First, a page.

Fashion News

Emilia Wickstead opens up about her tough start in fashion

The New Zealand designer famous for dressing Kate Middleton pretended to be someone else to get her start in the fashion industry.

Emilia Wickstead and her mother, Angela.

Emilia Wickstead – the New Zealander designer who has dressed everyone from Gwyneth Paltrow to Kate Middleton – admits she once had to assume a fake identity to get fashion big-wigs to pay attention to her work.

The London-based talent revealed the secret during a public talk as part of iD Fashion Week in Dunedin, before joining the judging panel for the iD International Emerging Designer Award, which was won by Jordan Anderson.

The 32-year-old brought her husband Daniel, three-year-old daughter Mercedes Amalie, and 11-month-old son Gilberto, for the trip home.

Sporting a red lip and a sleek ponytail, the designer behind red carpet looks for celebrity fans Alexa Chung, Diane Kruger, Oscar-winner Brie Larson and Paltrow – who stepped out in one of Emilia’s looks just hours earlier – wore a colourful high neck dress from one of her own, older collections for her public appearance in Dunedin.

Gwyneth Paltrow wore one of Emilia’s designs at a Jimmy Choo event.

She is perhaps best known, however, as the woman who has dressed the Duchess of Cambridge – Kate Middleton wore the brand before its debut at London Fashion Week, around six years ago.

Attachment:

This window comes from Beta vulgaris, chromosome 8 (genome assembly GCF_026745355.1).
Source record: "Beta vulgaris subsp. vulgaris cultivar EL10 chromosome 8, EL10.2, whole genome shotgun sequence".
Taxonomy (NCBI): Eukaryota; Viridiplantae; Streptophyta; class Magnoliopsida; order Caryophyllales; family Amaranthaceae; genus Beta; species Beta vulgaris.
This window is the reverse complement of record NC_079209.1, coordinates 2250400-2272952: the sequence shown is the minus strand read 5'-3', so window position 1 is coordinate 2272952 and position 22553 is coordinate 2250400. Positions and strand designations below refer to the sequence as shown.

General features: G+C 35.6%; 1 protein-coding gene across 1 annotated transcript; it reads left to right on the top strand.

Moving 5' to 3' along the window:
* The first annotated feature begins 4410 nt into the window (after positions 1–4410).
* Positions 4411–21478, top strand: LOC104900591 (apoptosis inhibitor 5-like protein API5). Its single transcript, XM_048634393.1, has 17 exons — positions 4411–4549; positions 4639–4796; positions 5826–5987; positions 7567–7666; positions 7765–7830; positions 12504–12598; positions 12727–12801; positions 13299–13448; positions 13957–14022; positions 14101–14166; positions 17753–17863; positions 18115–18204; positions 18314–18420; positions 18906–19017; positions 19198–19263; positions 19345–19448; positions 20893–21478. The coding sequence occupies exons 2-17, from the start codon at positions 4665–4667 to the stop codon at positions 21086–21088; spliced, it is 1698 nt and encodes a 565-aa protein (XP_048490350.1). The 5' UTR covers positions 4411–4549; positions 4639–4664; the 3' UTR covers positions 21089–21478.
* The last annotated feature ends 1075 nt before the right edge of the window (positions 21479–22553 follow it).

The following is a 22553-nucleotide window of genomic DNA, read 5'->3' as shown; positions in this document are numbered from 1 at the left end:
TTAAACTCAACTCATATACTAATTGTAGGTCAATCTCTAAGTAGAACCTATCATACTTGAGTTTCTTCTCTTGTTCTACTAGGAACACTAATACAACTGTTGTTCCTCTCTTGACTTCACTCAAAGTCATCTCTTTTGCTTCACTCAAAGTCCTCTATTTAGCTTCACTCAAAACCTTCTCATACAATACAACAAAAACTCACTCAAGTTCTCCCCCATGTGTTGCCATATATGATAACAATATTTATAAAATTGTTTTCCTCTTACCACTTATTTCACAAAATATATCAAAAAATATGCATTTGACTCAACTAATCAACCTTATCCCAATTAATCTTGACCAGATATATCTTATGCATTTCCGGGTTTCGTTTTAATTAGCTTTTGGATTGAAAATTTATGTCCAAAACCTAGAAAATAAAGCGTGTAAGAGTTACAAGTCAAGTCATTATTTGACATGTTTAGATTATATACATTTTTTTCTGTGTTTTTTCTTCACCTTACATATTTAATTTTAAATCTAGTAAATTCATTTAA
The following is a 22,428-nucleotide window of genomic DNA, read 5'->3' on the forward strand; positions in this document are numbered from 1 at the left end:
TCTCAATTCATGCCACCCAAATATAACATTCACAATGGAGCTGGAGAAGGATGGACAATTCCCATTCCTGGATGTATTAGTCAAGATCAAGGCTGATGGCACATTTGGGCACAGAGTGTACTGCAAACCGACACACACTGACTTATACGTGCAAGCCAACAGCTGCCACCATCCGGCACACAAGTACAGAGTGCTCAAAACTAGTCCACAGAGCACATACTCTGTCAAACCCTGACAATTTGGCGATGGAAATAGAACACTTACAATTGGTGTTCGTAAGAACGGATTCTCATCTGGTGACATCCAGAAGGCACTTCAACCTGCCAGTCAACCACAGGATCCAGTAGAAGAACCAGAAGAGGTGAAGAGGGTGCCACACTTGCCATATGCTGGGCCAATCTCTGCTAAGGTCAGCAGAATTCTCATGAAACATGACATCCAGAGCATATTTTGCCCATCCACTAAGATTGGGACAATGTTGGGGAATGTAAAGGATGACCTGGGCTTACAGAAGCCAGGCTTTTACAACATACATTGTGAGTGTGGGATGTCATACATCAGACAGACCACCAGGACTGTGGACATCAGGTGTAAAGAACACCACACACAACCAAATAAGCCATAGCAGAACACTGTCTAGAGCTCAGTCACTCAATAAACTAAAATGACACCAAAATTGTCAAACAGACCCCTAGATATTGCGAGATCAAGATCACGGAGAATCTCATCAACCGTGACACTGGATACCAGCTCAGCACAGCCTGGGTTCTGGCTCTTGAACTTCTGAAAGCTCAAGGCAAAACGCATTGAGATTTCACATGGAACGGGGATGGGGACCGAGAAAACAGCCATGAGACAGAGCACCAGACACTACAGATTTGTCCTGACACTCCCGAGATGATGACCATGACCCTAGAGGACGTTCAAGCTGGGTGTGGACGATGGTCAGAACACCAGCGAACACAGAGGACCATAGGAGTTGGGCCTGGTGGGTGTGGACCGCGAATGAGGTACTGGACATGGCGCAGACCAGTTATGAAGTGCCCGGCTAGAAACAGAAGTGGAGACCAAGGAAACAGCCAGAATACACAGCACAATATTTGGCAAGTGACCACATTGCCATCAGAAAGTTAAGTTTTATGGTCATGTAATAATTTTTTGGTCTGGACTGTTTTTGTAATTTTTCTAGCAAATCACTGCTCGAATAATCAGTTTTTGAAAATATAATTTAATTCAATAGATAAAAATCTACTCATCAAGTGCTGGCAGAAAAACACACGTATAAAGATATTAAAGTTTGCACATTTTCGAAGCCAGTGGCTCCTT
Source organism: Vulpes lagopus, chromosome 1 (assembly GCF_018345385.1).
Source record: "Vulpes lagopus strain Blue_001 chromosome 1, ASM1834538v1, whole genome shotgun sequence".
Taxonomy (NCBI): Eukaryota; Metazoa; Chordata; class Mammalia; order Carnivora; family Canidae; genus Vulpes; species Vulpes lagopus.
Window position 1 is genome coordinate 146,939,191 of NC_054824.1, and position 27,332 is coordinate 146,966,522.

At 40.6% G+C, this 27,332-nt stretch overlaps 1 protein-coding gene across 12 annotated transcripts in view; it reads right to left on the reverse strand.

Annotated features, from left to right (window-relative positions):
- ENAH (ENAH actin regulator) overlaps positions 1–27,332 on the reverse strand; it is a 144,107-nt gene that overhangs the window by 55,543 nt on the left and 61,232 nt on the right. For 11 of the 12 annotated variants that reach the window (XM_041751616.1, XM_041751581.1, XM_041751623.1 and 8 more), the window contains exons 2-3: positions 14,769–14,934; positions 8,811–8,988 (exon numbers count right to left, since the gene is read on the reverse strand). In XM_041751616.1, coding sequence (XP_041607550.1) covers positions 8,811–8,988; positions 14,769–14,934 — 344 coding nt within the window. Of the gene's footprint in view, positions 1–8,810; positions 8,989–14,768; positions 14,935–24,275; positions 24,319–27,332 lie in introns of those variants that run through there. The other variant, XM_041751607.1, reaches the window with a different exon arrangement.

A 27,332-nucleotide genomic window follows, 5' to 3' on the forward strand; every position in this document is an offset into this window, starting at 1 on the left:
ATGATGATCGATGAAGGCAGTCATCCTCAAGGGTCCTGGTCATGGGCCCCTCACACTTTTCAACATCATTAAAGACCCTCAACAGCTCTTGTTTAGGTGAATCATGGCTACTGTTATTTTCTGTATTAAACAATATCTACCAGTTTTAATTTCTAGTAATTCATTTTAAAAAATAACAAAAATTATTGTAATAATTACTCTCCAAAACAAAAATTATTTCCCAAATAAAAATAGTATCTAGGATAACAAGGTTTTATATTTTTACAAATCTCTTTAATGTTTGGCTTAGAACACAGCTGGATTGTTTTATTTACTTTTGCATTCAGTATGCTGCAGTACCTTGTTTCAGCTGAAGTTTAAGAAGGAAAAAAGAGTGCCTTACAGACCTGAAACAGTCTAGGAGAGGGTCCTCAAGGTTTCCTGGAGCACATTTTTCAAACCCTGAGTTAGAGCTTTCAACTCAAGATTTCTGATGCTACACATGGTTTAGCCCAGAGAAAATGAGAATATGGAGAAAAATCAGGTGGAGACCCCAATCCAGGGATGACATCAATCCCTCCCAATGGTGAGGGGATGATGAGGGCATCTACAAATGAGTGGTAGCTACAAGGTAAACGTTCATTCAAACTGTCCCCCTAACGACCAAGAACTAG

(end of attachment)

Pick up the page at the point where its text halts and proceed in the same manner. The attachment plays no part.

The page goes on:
During her informal one-hour public talk, Emilia gave personal insights into everything from her childhood in New Zealand and schooling in Italy, when her mother Angela moved the family to Milan to herself work in the fashion industry.

The talented Kiwi also spoke about her growing brand and obsession with Instagram – she runs the Emilia Wickstead brand profile herself.

She also revealed how tough it was to start out in the fashion business, sharing a story about how she once called up British Vogue pretending to be Layla, ‘her assistant’, to get the editor to see her website – a bold move which led to a half page in the magazine showcasing her work.

Emilia left the crowd, which included many young local designers, with some advice about how to follow in her footsteps: listen and take advice from people and be the biggest believer in your brand.

“Fake your confidence if you don’t naturally have it,” says Wickstead. “Wear your clothes. If people don’t complement or talk about them, you’re doing something wrong.”

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